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Recent Developments Concerning Paycheck Protection Program Loans

As discussed in prior issues of this Client Advisory, Congress in the CARES Act extended a lifeline to many small businesses through the Paycheck Protection Program. This program is available to most businesses and non-profits with up to 500 employees as well as sole proprietors. It provides low-interest loans to be used for payroll expenses (including salaries and benefits) as well as mortgage interest, rent, and utilities. The loan may be eligible for forgiveness in whole or part if the proceeds are used for these purposes during the eight weeks following funding. Although the initial $349 billion appropriated for this program was quickly exhausted, Congress appropriated an additional $320 billion, of which more than $100 billion still remains unallocated as of this writing.

The Small Business Administration has issued a series of rules, FAQs, and forms addressing various PPP issues. The SBA has clarified that compensation payable to partners in partnerships may be included in calculating the loan and forgiveness amounts, up to $100,000 per person per year (or $15,385 for an eight-week period). Companies that already submitted their loan applications prior to this announcement may submit a supplemental application including their partner draws, but because of pending deadlines, should do so immediately.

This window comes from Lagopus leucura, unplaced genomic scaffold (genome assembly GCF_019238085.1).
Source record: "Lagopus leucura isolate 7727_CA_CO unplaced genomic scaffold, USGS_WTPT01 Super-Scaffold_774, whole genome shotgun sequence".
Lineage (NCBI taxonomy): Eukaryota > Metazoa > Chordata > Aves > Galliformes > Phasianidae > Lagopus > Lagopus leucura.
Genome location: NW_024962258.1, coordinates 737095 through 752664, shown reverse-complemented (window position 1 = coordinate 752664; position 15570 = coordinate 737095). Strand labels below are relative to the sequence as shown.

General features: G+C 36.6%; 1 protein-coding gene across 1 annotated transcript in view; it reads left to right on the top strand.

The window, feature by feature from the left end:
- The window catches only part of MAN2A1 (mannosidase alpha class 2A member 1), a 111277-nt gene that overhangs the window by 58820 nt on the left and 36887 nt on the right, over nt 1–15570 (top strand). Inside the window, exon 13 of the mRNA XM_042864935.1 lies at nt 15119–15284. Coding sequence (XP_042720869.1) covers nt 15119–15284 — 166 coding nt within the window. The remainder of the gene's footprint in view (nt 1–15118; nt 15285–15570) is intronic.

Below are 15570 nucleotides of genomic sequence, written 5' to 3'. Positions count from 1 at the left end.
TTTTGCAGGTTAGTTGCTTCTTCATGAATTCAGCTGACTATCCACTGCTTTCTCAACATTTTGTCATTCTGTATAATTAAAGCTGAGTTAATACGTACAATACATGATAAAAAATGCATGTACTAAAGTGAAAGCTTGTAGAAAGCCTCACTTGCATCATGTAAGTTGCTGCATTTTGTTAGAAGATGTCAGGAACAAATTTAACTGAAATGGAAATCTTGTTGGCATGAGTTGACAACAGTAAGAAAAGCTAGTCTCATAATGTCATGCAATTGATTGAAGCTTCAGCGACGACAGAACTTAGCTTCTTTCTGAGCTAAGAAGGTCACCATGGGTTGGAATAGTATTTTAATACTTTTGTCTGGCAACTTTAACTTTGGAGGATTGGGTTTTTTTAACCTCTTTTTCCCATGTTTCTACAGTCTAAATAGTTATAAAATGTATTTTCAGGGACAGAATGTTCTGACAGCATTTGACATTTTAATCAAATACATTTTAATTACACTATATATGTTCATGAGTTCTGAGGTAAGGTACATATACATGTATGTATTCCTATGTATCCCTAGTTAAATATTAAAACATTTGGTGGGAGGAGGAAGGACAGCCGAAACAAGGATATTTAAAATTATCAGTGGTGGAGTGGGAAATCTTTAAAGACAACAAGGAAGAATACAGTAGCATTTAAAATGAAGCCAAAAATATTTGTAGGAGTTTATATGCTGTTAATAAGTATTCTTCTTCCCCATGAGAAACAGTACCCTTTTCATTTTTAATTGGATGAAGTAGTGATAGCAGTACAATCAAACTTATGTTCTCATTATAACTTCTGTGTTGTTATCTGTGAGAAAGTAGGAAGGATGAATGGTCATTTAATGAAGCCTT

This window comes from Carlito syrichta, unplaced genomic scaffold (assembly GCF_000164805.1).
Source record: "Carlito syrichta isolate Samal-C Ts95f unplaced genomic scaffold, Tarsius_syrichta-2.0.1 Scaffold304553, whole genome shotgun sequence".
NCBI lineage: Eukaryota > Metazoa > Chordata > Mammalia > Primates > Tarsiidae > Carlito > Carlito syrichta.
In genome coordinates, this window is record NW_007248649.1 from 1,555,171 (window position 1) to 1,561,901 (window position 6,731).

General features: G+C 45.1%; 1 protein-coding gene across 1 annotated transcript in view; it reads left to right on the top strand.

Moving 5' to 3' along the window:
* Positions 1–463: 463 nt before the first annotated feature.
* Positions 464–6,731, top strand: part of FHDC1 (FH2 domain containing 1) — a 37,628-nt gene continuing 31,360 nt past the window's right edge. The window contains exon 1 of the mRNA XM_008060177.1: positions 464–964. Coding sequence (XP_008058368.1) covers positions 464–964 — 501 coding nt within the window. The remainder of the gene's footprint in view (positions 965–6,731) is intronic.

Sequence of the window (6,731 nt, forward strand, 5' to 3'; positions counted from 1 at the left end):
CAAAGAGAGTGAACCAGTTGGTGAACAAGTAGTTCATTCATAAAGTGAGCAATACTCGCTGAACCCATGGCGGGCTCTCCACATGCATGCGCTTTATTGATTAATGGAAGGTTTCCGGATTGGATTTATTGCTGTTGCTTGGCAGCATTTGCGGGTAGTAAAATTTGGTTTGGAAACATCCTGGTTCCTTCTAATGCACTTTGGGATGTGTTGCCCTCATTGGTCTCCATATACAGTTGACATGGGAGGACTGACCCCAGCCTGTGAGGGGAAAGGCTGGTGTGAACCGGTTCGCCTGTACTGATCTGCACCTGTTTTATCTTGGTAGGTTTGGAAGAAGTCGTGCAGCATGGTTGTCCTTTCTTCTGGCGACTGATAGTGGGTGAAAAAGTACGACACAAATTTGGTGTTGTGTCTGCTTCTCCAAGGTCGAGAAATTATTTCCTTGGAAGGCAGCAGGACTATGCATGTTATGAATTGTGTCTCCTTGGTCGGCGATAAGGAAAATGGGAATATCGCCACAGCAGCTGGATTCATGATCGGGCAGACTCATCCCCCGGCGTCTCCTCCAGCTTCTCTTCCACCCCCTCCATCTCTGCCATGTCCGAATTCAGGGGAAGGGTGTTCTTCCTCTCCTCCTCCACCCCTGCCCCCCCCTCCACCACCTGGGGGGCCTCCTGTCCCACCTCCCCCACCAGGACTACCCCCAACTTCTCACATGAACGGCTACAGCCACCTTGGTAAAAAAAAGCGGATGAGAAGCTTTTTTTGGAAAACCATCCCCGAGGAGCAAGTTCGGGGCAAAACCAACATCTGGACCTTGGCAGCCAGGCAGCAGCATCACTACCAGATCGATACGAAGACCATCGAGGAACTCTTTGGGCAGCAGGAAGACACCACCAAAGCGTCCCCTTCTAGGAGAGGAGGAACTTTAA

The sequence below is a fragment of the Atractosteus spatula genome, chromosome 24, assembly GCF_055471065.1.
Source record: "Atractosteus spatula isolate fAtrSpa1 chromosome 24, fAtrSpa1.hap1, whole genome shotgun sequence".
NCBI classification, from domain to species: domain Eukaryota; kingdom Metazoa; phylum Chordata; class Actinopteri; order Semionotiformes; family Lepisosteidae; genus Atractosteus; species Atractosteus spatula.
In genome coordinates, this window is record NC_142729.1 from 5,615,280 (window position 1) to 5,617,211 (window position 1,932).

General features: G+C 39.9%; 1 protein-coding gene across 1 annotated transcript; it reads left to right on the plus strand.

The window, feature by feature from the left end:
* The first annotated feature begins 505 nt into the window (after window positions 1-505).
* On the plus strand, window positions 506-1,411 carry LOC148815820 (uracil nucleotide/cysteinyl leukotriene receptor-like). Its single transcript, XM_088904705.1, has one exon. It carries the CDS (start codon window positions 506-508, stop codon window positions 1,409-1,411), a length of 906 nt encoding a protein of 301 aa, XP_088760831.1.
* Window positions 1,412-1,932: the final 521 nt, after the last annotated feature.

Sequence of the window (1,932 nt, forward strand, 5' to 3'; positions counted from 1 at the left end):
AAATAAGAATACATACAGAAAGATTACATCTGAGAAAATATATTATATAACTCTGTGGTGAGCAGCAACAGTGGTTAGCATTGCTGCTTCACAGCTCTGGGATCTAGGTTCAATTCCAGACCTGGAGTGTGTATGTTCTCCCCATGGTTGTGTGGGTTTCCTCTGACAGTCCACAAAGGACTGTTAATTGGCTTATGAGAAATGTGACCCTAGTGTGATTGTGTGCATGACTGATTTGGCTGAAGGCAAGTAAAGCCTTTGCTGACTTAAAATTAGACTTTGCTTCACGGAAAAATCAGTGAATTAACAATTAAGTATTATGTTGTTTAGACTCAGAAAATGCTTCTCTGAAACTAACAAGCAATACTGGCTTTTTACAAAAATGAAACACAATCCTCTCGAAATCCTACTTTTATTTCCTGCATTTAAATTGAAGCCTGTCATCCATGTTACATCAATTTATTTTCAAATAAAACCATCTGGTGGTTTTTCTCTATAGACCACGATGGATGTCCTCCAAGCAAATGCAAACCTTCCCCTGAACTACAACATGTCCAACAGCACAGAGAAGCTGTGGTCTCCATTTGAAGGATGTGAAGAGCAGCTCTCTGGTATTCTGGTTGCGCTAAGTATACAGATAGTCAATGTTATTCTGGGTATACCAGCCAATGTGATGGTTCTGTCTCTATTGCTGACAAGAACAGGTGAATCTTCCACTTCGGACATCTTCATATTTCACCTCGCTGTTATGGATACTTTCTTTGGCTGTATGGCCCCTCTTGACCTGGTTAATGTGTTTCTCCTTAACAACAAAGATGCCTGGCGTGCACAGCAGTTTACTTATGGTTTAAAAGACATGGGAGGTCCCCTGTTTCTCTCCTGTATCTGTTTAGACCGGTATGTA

Borrowers under the PPP must certify that “current economic uncertainty makes this loan request necessary to support the ongoing applications of the Applicant.” Responding to questions about this vague standard, the SBA announced a safe harbor under which borrowers receiving less than $2 million in PPP loan proceeds will be deemed to have made this certification in good faith. Borrowers receiving more than $2 million will be audited and their loan forgiveness may be denied if the SBA determines that they did not have an economic need for the loan. There are also reports that the SBA and Congress are considering other changes, such as relaxing the SBA’s requirement that at least 75% of the amount to be forgiven must be used for payroll, and extending the eight-week period within which the proceeds must be expended in order to be eligible for forgiveness.